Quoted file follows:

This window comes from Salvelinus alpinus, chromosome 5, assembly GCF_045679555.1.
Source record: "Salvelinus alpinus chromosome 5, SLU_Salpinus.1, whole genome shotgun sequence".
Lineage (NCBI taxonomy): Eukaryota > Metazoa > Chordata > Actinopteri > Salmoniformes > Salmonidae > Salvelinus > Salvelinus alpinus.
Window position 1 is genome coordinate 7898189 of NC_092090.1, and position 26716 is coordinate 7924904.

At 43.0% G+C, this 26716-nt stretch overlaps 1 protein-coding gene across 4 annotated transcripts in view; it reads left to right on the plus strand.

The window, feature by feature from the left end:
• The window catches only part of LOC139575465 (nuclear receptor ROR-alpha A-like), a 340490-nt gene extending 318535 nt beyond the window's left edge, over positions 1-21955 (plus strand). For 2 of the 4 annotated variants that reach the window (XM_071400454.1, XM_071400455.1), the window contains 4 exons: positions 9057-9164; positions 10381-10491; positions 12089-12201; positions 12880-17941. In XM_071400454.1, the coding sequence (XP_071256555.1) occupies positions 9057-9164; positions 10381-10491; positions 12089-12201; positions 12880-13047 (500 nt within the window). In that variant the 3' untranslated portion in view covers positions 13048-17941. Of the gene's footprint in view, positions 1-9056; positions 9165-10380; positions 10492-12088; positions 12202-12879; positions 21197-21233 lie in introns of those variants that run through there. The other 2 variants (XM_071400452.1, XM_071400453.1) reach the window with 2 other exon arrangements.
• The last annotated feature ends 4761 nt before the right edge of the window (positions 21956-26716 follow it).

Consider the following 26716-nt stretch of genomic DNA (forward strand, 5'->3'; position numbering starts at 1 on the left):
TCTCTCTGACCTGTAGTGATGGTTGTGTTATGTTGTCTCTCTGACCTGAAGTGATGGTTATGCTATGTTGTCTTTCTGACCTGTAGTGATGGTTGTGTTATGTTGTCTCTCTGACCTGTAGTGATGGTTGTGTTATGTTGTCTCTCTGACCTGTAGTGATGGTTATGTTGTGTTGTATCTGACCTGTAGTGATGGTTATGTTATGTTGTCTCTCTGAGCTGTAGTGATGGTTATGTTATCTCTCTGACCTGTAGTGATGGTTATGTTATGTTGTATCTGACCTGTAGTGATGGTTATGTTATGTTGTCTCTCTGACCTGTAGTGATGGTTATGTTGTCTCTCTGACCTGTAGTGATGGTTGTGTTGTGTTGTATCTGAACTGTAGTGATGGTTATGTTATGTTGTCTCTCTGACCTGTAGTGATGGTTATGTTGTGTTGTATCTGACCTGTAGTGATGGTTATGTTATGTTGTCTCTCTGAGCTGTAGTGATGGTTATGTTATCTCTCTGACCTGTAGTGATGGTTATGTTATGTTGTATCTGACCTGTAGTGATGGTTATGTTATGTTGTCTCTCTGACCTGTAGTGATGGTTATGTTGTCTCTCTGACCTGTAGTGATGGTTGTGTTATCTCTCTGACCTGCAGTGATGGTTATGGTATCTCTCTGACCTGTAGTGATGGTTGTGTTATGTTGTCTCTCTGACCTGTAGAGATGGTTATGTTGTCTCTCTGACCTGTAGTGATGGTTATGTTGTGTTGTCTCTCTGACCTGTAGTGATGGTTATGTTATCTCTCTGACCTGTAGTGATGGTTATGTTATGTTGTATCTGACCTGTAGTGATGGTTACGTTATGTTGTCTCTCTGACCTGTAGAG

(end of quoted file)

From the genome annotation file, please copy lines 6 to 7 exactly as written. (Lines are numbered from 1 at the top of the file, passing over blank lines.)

The window, feature by feature from the left end:
• The window catches only part of LOC139575465 (nuclear receptor ROR-alpha A-like), a 340490-nt gene extending 318535 nt beyond the window's left edge, over positions 1-21955 (plus strand). For 2 of the 4 annotated variants that reach the window (XM_071400454.1, XM_071400455.1), the window contains 4 exons: positions 9057-9164; positions 10381-10491; positions 12089-12201; positions 12880-17941. In XM_071400454.1, the coding sequence (XP_071256555.1) occupies positions 9057-9164; positions 10381-10491; positions 12089-12201; positions 12880-13047 (500 nt within the window). In that variant the 3' untranslated portion in view covers positions 13048-17941. Of the gene's footprint in view, positions 1-9056; positions 9165-10380; positions 10492-12088; positions 12202-12879; positions 21197-21233 lie in introns of those variants that run through there. The other 2 variants (XM_071400452.1, XM_071400453.1) reach the window with 2 other exon arrangements.